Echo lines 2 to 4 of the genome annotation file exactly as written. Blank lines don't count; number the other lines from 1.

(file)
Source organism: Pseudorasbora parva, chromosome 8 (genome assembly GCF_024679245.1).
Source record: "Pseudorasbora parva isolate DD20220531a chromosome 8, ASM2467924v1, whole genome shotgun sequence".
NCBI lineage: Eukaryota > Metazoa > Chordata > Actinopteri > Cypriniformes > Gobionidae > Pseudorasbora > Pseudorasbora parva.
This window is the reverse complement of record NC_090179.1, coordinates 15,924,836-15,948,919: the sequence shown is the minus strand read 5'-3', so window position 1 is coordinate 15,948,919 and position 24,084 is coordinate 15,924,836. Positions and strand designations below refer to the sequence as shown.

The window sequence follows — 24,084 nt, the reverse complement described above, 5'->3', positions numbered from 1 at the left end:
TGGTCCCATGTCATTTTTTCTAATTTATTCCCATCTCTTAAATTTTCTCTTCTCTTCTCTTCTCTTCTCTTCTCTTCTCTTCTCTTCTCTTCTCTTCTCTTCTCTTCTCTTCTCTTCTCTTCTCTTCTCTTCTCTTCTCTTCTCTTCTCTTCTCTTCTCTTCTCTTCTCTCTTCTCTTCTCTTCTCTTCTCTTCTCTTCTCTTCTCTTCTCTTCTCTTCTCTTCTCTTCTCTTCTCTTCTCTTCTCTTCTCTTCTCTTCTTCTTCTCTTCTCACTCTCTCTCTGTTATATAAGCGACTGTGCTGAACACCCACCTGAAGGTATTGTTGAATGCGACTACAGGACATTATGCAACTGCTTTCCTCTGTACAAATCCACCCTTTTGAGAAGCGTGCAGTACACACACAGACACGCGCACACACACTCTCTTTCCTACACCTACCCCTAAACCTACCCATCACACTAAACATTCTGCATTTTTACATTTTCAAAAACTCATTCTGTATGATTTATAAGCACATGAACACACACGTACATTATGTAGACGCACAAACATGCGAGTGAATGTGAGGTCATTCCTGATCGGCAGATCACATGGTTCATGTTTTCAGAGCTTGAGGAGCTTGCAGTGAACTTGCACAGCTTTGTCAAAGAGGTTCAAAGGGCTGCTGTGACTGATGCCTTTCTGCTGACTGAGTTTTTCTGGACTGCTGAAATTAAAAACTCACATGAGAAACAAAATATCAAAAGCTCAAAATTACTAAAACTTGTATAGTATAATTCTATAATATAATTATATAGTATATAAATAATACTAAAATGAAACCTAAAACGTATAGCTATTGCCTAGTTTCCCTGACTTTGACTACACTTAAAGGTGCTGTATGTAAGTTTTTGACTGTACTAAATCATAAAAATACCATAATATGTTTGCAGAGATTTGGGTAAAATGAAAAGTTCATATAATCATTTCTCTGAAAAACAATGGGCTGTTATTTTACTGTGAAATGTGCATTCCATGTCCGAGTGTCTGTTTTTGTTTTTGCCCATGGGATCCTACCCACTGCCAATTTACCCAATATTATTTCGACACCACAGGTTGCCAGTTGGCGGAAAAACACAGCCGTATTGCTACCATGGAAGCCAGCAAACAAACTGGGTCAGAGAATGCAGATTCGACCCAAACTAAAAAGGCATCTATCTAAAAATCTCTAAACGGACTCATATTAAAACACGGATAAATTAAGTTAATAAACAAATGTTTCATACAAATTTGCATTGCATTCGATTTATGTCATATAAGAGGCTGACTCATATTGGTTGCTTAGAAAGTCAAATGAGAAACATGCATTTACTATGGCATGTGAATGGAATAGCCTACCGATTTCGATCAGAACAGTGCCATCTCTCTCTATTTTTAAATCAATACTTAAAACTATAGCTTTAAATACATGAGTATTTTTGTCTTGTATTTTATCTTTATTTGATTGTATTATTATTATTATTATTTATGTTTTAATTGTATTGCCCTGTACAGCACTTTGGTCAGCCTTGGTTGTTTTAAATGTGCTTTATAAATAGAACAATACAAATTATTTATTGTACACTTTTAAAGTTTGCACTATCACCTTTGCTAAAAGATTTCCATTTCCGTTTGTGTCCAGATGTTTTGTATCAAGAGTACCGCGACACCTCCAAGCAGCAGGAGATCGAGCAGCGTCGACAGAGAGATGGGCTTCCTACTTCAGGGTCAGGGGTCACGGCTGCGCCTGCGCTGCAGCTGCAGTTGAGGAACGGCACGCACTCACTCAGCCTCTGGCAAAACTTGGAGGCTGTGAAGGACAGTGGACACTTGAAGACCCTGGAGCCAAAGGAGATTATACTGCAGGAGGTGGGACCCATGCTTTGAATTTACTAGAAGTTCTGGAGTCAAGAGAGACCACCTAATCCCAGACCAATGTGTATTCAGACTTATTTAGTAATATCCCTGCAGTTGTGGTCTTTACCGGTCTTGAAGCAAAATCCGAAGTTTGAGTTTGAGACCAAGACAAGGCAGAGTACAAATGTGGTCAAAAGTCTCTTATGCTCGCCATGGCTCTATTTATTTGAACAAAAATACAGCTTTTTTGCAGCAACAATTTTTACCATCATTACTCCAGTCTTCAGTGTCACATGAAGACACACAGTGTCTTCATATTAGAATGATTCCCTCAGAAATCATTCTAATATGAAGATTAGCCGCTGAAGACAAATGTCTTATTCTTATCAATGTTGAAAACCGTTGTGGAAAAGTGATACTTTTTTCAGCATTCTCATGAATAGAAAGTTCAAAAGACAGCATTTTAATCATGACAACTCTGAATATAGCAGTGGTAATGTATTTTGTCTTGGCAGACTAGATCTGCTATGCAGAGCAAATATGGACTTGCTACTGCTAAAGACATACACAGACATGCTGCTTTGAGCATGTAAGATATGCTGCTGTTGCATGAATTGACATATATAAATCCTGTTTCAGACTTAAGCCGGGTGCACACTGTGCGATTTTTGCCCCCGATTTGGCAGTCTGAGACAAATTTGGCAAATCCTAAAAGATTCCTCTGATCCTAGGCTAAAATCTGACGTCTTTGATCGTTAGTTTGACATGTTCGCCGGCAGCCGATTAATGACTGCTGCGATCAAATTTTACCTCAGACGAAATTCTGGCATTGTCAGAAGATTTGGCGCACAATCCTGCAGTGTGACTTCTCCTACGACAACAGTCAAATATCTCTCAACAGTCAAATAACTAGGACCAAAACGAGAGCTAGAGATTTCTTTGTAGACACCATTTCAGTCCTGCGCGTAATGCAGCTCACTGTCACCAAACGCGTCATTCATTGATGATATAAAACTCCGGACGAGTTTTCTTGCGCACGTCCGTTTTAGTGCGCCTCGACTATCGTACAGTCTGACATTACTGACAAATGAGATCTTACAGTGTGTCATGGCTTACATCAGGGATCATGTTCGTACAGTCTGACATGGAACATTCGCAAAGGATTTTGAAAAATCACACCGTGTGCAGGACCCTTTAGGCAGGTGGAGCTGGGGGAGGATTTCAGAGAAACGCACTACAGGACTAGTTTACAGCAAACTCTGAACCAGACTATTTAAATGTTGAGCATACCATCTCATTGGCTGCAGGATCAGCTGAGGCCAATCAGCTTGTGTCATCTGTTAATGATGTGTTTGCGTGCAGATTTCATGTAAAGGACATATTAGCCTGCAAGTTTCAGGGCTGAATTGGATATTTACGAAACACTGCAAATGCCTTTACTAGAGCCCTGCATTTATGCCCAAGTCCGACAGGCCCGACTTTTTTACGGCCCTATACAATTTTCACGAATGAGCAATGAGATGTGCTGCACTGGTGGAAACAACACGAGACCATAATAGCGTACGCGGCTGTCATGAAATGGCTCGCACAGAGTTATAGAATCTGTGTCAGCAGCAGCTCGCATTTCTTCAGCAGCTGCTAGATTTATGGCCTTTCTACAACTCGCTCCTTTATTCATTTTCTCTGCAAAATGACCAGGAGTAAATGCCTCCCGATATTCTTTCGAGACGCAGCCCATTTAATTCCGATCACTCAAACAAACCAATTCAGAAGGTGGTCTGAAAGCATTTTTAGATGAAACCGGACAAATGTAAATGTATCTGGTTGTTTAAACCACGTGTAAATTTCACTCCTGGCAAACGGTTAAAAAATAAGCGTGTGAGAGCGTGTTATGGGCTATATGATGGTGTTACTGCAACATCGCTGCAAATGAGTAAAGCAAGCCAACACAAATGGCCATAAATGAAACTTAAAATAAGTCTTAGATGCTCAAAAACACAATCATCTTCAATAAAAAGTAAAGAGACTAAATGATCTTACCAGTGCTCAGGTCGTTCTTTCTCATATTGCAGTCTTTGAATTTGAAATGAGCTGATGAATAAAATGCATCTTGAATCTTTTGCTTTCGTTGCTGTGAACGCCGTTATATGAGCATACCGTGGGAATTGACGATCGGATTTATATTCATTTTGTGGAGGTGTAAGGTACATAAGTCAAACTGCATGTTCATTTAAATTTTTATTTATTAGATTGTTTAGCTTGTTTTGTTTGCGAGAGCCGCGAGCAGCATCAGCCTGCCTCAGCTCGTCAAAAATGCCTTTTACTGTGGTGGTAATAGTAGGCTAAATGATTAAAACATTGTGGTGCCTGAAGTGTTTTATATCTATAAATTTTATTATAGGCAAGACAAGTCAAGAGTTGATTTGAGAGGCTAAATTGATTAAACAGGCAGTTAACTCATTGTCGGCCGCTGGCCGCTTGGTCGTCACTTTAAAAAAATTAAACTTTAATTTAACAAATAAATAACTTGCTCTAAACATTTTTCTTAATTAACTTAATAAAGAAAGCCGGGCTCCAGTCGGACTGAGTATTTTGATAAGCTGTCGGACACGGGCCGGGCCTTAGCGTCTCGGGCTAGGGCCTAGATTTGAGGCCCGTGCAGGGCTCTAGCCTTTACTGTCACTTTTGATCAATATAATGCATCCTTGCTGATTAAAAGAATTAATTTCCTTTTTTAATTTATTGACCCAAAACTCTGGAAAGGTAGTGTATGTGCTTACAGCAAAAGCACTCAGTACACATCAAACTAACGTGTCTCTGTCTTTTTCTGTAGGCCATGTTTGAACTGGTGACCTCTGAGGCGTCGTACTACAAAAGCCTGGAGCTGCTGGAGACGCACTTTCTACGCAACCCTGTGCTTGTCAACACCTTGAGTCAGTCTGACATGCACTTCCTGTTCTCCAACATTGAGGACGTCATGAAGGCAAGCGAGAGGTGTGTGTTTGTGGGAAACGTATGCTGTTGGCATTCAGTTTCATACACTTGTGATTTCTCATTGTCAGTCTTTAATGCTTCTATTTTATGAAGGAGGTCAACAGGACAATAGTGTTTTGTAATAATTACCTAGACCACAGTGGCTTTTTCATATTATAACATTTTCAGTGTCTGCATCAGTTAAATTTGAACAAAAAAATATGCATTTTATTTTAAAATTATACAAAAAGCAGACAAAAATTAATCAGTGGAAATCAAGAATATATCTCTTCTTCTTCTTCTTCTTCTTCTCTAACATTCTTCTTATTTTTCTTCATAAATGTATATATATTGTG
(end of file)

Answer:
Source record: "Pseudorasbora parva isolate DD20220531a chromosome 8, ASM2467924v1, whole genome shotgun sequence".
NCBI lineage: Eukaryota > Metazoa > Chordata > Actinopteri > Cypriniformes > Gobionidae > Pseudorasbora > Pseudorasbora parva.
This window is the reverse complement of record NC_090179.1, coordinates 15,924,836-15,948,919: the sequence shown is the minus strand read 5'-3', so window position 1 is coordinate 15,948,919 and position 24,084 is coordinate 15,924,836. Positions and strand designations below refer to the sequence as shown.